Hōkūleʻa Moʻolelo: Pitcairn
As Hōkūle’a re-enters the Polynesian Triangle on the last legs of her Worldwide Voyage, we take a moment to celebrate earlier voyages and the crew who helped her find her way. Hōkūleʻa is nearing the famous Pitcairn island, the refuge of the crew of HMS Bounty after they mutinied and set Captain Bligh adrift in a small boat. This is the second time in her life that Hōkūleʻa’s voyages have brought her to Pitcairn – read the account of her 1999 landfall written by crewmember and documenter Sam Low.
We arrive at Pitcairn on the back of a steep swell aboard a silver aluminum speed boat piloted by Jay Warren – the island’s mayor, constable, conservation officer and just about everything else. Jay seems to aim his boat directly at a cliff at alarming speed but, at the last possible moment, he turns abruptly to the left and ducks behind a steel and cement breakwater into a calm but tiny harbor.
The island is small, a finger of volcanic rock jutting out of the sea. Our time here is short – a few hours. Even so, Pitcairn gives us many memories:
Of dirt roads, the color of chocolate, rising precipitously from the harbor to houses that perch over steep cliffs and look out upon a vast and empty sea.
Of four-wheeled Honda motorcycles – the island’s only vehicle.
Of Fletcher Christian’s Bible in the Seventh Day Adventist church.
Of Wayne and Charlene’s garden where we find banana, papaya, mango, passion fruit, mandarin oranges, grapefruit, pineapple, cabbage, beans, corn, squash, carrots, cucumber, sweet potato, beets, watermelon and taro – or, as Wayne puts it, “everything you need.”
Of VHF radios squawking in every home – the island’s only reliable communication service.
Of Jay Warren’s reply when asked if there was any crime on the island: “Not that I know of. The only time I remember the jail being occupied was in the sixties, and that was a ‘family matter.’”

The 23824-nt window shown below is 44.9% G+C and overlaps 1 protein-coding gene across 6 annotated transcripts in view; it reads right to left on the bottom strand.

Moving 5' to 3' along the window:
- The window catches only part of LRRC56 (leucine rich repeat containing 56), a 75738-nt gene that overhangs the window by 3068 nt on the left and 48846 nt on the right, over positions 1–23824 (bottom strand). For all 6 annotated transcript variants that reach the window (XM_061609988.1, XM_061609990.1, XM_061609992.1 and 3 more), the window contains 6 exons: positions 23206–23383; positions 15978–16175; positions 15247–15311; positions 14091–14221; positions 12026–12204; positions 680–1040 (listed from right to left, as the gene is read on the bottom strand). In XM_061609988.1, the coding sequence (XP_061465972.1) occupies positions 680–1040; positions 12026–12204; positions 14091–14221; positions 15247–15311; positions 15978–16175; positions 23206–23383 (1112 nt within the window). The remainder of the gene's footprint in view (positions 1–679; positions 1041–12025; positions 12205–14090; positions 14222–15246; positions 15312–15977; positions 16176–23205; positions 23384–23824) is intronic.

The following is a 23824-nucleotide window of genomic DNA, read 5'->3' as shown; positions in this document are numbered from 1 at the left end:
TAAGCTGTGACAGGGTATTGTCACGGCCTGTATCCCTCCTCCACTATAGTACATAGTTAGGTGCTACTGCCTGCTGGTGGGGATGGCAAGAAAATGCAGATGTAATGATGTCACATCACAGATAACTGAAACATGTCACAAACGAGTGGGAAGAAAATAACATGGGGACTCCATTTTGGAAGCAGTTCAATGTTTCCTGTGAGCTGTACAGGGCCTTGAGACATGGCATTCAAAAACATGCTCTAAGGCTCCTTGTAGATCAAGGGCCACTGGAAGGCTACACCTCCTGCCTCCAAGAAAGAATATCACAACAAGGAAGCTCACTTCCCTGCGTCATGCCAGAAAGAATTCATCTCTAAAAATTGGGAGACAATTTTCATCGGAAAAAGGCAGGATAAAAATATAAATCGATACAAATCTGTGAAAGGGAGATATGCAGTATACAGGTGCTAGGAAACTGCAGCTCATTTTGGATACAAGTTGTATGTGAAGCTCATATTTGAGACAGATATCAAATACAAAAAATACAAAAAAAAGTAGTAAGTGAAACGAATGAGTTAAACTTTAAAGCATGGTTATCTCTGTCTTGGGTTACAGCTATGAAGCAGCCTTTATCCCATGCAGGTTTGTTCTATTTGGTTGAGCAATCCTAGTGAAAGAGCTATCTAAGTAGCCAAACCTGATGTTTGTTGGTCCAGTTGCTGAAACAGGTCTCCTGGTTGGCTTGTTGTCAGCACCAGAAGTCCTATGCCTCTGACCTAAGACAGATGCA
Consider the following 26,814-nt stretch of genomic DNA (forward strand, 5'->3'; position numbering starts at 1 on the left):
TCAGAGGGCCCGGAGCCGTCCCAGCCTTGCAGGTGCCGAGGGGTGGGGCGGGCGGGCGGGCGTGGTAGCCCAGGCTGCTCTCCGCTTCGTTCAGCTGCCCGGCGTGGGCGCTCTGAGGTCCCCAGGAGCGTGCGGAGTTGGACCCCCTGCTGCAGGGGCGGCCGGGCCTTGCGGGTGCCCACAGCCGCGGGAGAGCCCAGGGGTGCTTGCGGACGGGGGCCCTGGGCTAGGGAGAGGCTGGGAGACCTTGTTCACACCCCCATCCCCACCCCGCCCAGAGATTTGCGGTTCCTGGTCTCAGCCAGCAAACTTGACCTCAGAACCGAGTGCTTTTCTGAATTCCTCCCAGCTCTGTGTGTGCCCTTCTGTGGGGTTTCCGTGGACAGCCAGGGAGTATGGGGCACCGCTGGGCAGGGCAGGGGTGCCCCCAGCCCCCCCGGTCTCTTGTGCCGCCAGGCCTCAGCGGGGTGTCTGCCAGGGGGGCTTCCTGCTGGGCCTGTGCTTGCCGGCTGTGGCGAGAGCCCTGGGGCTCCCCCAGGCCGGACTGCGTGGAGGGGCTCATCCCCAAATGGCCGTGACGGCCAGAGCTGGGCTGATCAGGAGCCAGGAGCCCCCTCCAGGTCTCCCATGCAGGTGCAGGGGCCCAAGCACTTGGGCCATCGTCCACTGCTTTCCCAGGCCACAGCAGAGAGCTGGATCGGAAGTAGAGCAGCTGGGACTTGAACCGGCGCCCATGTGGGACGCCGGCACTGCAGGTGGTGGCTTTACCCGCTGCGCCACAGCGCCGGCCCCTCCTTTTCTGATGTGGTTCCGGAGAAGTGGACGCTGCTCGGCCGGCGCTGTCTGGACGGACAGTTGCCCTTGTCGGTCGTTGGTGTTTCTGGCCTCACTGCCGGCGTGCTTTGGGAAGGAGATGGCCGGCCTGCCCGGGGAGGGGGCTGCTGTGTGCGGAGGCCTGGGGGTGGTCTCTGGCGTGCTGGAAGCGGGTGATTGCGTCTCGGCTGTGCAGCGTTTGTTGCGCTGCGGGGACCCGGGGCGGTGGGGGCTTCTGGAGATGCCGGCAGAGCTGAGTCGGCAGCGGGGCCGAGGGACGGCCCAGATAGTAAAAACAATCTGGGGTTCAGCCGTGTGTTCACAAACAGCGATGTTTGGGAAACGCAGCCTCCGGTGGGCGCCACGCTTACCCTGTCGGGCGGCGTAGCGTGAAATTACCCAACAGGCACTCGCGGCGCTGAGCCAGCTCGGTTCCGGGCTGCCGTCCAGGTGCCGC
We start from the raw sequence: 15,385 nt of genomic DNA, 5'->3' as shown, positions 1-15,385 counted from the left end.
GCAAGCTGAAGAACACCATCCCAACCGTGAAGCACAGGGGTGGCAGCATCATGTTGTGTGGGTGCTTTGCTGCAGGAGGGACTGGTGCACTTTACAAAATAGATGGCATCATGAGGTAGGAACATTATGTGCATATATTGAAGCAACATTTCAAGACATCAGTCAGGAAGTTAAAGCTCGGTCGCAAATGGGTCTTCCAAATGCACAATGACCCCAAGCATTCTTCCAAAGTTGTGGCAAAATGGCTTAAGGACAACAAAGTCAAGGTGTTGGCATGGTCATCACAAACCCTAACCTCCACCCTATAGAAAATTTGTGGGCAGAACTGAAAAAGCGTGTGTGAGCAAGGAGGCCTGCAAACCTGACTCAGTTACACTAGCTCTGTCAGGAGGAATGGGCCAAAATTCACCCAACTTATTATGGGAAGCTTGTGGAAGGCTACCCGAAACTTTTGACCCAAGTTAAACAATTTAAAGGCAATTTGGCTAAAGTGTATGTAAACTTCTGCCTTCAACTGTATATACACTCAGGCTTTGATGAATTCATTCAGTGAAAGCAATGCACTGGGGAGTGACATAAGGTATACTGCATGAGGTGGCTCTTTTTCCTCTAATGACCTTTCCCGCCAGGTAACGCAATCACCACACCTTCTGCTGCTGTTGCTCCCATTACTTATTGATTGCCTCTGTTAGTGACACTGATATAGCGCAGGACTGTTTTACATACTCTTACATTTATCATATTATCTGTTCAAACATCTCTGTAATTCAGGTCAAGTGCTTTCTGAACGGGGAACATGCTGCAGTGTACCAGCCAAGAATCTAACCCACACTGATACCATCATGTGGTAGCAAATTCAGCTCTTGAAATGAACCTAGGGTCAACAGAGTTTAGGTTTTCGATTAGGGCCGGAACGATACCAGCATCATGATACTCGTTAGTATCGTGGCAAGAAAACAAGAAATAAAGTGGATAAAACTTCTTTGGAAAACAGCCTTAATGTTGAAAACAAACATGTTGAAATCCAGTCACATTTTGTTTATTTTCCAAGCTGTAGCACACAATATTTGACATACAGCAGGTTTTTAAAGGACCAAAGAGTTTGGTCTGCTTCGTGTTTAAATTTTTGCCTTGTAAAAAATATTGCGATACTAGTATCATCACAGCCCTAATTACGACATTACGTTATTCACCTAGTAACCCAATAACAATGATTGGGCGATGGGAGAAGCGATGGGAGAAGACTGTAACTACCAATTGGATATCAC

Of pet frigate birds soaring over each house or settled into a tree branch overlooking the yard.
Of large freezers and shelves crammed with tinned goods to tide people over between the supply ships that arrive once every 4 months.
Of Charlene Warren telling us that once a year the entire population of Pitcairn goes to Oeno Island for a two-week vacation. They travel in two motorized lifeboats and spend their time fishing and living communally in a large tent.
Of Brenda Christian, 5th generation descendant of Fletcher, talking about the unique Pitcairn “language” – a heritage of the old style English spoken by the Bounty mutineers. Some examples:
“Bouyou gwen” / “Where are you going?”
“Fer yo nor lerna us yorly cumin des dey” / “Why didn’t you tell us you were coming today?”
“He yeckle ya es gudon” / “The food (victuals) here is good.”
Of the entire island gathering in the Town Hall to host us with a sumptuous potluck dinner and singing haunting 18th century songs in acapella harmony.
And most of all, of the kindness and generosity with which the people of Pitcairn shared their beautiful island home with us.
The above moʻolelo was adapted by Hōkūleʻa crewmember and documenter Sam Low from his book – Hawaiki Rising, Hokule’a, Nainoa Thompson and the Hawaiian Renaissance.